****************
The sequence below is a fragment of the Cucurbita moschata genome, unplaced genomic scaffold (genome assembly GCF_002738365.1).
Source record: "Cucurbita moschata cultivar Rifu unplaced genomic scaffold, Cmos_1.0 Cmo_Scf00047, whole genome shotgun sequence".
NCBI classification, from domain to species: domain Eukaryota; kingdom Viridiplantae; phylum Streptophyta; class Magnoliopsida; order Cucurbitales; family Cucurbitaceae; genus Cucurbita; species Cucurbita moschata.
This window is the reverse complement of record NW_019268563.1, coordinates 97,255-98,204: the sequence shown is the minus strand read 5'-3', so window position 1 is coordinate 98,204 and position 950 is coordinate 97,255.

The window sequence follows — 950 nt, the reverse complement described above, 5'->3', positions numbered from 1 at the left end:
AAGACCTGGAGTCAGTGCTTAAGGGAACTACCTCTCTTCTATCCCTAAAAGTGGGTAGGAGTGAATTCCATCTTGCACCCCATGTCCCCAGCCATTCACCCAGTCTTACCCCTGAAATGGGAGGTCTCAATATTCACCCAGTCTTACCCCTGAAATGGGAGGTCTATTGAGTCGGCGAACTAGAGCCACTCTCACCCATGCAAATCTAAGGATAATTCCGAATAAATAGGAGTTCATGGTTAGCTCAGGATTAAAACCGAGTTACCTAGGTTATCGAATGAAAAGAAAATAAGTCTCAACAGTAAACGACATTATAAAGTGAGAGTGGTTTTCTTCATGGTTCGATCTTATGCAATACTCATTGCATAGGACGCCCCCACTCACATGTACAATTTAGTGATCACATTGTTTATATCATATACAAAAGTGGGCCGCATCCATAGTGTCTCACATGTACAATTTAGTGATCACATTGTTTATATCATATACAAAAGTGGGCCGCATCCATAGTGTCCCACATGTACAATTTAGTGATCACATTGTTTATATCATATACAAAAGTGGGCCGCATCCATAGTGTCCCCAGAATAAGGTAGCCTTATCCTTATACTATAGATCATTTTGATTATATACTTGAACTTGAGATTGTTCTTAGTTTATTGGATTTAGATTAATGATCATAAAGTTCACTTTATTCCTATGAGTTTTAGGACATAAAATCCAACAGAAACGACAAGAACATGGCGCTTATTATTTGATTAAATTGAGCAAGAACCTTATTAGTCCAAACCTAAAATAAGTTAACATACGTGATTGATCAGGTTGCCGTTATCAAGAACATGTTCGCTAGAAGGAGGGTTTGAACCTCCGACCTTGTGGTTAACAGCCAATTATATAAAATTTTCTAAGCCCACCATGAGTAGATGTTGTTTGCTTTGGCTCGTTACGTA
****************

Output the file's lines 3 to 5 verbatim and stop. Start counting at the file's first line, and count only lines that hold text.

NCBI classification, from domain to species: domain Eukaryota; kingdom Viridiplantae; phylum Streptophyta; class Magnoliopsida; order Cucurbitales; family Cucurbitaceae; genus Cucurbita; species Cucurbita moschata.
This window is the reverse complement of record NW_019268563.1, coordinates 97,255-98,204: the sequence shown is the minus strand read 5'-3', so window position 1 is coordinate 98,204 and position 950 is coordinate 97,255.

The window sequence follows — 950 nt, the reverse complement described above, 5'->3', positions numbered from 1 at the left end: